Of course Obama ought to be given an incomplete. But he got a Nobel Peace Prize purely on spec. He does now have 18 months of presidential action, and he has already done many things that establishment political scientists like. Presidential scholars love presidents who expand the size, scope and power of government. Thus they put the Roosevelts at the top of the list. And they rate Woodrow Wilson – the anti-Madisonian president who gave us the entirely unnecessary World War I, which led to communism, National Socialism, World War II, and the Cold War – 8th. Now there’s a record for President Obama to aspire to! Create a century of war and terrorism, and you can move up from 15th to 8th.

George Washington, who made real the Founders’ dreams of a free republic, should surely be rated first. That he is not speaks volumes about the interests and values underlying this survey.

In his book Recarving Rushmore: Ranking the Presidents on Peace, Prosperity, and Liberty, Ivan Eland gives high grades to presidents who left the American people alone to enjoy peace and prosperity, such as Grover Cleveland, Martin Van Buren, and Rutherford B. Hayes. The fact that you can’t remember what any of those presidents did is a plus. At the bottom he places Wilson, Truman, McKinley, Polk, and George W. Bush. Bush is also rated near the bottom by the Siena poll. But when current passions have faded, and the next generation’s establishment presidential scholars reflect on Bush’s expansion of federal power and executive power, Bush will start rising in the rankings.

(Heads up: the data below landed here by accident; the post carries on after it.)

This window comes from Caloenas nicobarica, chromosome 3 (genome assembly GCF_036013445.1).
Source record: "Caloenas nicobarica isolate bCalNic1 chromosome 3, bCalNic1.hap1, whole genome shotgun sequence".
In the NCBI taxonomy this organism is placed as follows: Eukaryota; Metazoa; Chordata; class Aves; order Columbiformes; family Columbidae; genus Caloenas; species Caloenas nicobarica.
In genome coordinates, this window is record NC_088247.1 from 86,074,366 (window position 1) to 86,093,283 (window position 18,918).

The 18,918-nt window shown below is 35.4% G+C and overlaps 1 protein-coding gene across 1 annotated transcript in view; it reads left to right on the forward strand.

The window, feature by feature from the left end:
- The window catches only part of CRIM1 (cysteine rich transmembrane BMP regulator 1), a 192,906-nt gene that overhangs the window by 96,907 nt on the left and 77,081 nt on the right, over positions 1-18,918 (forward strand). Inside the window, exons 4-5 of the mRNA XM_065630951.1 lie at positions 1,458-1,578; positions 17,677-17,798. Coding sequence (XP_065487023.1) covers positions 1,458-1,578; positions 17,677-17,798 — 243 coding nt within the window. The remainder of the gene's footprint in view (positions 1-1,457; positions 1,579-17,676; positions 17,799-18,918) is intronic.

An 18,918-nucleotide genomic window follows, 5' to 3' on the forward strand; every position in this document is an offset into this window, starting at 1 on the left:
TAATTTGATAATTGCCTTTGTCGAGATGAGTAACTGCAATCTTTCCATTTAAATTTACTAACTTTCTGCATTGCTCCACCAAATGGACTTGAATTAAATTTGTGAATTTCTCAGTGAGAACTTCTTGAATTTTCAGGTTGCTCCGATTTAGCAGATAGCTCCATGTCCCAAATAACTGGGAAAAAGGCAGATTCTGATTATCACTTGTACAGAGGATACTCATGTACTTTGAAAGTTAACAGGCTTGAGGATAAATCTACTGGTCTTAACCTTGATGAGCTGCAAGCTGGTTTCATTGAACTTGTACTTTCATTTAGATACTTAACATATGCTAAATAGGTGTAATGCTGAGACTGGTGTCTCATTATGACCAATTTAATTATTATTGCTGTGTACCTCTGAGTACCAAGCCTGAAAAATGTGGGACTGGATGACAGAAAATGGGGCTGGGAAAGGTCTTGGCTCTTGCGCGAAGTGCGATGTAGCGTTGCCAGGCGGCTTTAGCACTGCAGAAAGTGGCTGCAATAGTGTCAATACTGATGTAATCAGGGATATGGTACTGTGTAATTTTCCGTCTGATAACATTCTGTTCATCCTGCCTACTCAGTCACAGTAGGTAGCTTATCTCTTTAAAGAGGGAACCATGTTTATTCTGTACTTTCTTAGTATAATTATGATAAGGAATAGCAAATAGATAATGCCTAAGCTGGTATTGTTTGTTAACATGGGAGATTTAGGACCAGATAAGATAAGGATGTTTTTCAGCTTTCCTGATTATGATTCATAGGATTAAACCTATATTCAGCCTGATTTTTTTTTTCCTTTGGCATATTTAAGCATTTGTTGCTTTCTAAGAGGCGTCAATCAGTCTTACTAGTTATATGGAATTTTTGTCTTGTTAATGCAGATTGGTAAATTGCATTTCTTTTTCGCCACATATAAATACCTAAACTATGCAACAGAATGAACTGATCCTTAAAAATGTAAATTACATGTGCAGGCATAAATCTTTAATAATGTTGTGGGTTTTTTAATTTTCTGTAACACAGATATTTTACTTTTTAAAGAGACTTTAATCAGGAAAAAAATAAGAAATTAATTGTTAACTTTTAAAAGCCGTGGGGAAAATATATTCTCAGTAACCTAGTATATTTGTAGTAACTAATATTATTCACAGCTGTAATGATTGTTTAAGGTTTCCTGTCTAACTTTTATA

I’m also amused by the presidential scholars’ ranking of Lyndon Johnson 1st in the category of relations with Congress. LBJ was known for his vulgar, arm-twisting, threatening, corrupt manipulation of a huge congressional majority. One would hope that congressional scholars might rate higher a president who recognized the constitutional limitations of the executive branch.

Forget Freedom. The UK Poll Is All About ‘Fairness’

Britain may have given the world freedom as we understand it (see The Liberty of Ancients Compared with that of Moderns by Benjamin Constant), but you would not know it from the last prime ministerial debate that took place last Thursday. The candidates (Conservative David Cameron, Labour’s Gordon Brown and Liberal Democrat Nick Clegg) used the word “freedom” only 2 times. They said the word “free” 5 times, but all in the context of the supposedly “free” goodies, which they promised to lavish on the electorate. Words “responsible” and “responsibility” fared somewhat better (4 times). But the winning words were “fair” and “fairness” that were mentioned 22 times – almost always in connection with taxing the rich. Here is a typical example:

Brown: “But I come back to the central question about fairness that has been raised by our questioner. How can David [Cameron] possibly justify an inheritance tax cut for millionaires at a time when he wants to cut Child Tax Credits? Let’s be honest. The inheritance tax threshold for couples is £650,000, if your house is worth less than that you pay no inheritance tax. What David [Cameron] is doing is giving 3,000 people, the richest people in the country, he’s going to give them £200,000 each a year. That is simply unfair.”

It was Gordon Brown, the current Prime Minister, who increased the top rate of income tax to 50%. Neither Clegg nor the supposedly business-friendly Cameron have proposed to cut that rate. Indeed, “fairness” in British politics seems to amount to little more than taxing the most productive members of society “until the pipes squeak.” Those words were uttered by Denis Healy who was the Chancellor of the Exchequer in the 1970s. It was under his leadership that the UK ran out of money and had to borrow billions from the IMF. It turns out that when you tax the rich too much, they will work less or leave for a more hospitable jurisdiction. Margaret Thatcher and Ronald Reagan understood it. Messrs Cameron, Clegg and Brown do not.